Writing an Attention-Grabbing First Chapter: How to Keep an Agent Reading

Writing an Attention-Grabbing First Chapter: How to Keep an Agent Reading

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  • You're a writer who is getting ready to query agents
  • You're a writer who has received a request from their query, but a rejection from their manuscript
  • You're a writer who is willing and able to revise
  • You're a writer who is still deciding where their story begins
  • You're a writer who is struggling with pacing, back-story, and character development


Congratulations! Your query made it out of the slush pile and an agent requested your manuscript. Now make sure they'll want to keep reading your novel by having an attention-grabbing first chapter. Between queries, clients, and requested manuscripts, an agent only has so much time to devote to reading new material. If an agent isn't engaged from the very beginning, there's a slim chance they'll keep turning the pages.

Literary agent, Sarah LaPolla represents young adult, and adult fiction, and is a big believer in the power of a great opening chapter. She shares insights and tips on creating a first chapter agents will want to keep reading. She also discusses what to avoid, how to balance a novel's tone with the narrator's voice, and how a great first chapter should set up the rest of the novel.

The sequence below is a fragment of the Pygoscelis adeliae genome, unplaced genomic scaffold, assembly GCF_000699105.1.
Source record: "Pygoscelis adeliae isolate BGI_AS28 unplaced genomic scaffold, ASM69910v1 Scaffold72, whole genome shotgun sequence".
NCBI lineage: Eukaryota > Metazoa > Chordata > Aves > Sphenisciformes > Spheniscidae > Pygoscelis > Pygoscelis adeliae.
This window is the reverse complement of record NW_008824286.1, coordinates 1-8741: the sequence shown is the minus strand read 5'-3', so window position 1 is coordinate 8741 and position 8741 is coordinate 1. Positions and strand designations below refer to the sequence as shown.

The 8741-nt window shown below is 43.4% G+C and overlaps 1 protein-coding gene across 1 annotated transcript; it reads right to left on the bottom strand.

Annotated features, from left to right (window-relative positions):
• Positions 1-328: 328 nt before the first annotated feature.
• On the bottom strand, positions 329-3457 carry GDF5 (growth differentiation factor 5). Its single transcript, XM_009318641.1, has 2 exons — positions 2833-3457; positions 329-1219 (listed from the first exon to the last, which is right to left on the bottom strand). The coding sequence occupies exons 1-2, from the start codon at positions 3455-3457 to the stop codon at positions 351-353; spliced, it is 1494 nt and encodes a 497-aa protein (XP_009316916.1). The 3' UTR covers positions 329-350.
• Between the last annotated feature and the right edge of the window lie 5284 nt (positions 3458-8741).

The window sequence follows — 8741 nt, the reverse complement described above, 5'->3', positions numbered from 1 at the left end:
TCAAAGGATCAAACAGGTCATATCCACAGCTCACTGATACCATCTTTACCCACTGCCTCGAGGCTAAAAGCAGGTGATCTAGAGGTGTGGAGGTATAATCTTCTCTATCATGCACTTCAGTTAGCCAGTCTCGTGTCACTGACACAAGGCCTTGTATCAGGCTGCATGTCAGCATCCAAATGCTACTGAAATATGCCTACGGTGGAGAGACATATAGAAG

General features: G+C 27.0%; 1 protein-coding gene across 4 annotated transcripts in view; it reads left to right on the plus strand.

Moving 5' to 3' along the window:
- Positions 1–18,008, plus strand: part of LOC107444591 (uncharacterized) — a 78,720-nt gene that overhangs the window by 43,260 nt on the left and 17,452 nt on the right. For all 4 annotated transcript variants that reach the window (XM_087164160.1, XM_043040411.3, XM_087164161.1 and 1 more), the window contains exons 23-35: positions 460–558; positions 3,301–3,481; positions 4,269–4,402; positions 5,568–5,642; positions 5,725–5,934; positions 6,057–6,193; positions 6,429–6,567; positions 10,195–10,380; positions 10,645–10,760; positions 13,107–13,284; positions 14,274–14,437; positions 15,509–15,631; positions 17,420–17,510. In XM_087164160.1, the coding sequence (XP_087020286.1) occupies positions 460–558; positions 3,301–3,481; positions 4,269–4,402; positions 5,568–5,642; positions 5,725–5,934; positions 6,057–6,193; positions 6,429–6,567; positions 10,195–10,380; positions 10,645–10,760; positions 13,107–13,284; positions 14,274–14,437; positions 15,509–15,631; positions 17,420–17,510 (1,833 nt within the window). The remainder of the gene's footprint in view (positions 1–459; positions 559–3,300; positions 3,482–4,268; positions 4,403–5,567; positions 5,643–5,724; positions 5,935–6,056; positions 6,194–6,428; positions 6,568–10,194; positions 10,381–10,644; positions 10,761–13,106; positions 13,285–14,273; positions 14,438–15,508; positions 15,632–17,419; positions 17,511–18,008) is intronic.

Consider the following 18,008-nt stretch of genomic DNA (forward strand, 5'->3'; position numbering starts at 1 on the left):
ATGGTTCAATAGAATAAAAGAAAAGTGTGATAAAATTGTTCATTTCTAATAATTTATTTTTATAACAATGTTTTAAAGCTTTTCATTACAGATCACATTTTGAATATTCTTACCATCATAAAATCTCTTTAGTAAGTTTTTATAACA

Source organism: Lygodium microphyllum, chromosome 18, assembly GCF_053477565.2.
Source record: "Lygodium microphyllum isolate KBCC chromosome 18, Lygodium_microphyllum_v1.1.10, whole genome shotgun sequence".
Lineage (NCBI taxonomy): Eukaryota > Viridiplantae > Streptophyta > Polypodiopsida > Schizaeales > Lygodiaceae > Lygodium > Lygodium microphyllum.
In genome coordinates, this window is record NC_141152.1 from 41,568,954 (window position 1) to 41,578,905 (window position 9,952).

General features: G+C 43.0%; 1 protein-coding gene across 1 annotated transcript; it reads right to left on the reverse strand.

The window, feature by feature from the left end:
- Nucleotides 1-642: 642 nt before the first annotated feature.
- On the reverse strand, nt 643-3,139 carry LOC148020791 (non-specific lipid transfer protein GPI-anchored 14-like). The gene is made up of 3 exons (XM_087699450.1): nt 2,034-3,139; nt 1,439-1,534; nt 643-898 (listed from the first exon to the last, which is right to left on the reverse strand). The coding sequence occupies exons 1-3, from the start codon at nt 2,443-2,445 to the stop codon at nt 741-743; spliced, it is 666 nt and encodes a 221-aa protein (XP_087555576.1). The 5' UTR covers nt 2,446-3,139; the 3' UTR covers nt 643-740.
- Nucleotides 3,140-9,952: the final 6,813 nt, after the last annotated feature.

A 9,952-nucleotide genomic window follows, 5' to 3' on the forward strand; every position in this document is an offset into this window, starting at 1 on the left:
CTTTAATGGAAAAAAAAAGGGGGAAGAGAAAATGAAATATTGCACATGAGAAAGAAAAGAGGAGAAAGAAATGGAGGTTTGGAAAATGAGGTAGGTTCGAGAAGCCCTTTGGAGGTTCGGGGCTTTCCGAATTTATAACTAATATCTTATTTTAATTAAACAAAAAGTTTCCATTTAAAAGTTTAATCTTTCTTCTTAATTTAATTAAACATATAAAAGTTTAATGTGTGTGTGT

• What agents look for in a first chapter
  • How to grab - and keep - their attention beyond the first line
  • How to avoid cliche, mundane, or overused beginnings
  • Why "beginning with the action"doesn't have to mean car chases and explosions
  • The appropriate length and tone of a first chapter
  • Introducing your narrator's voice in the most effective way
  • Whether your novel is beginning in the right place
  • How to incorporate back-story and when to delete it


Sarah LaPolla joined Bradford Literary Agency in May 2013. She spent the previous five years in the foreign rights department at Curtis Brown, Ltd., and became an associate agent there in 2010. She received her MFA in Creative Writing (Nonfiction) from The New School in 2008 and has a B.A. in Creative Writing from Ithaca College.

Sarah represents YA and adult fiction. On the adult side, she is looking for literary fiction, science fiction, magical realism, dark/psychological mystery, and upmarket commercial fiction, and upmarket women's fiction. For YA, she is interested in sci-fi, horror, mystery, and magical realism, and contemporary/realistic fiction that doesn't shy away from the darker side of adolescence. No matter what genre, Sarah is drawn to layered/strong characters, engaging narrators, and a story that's impossible to put down.

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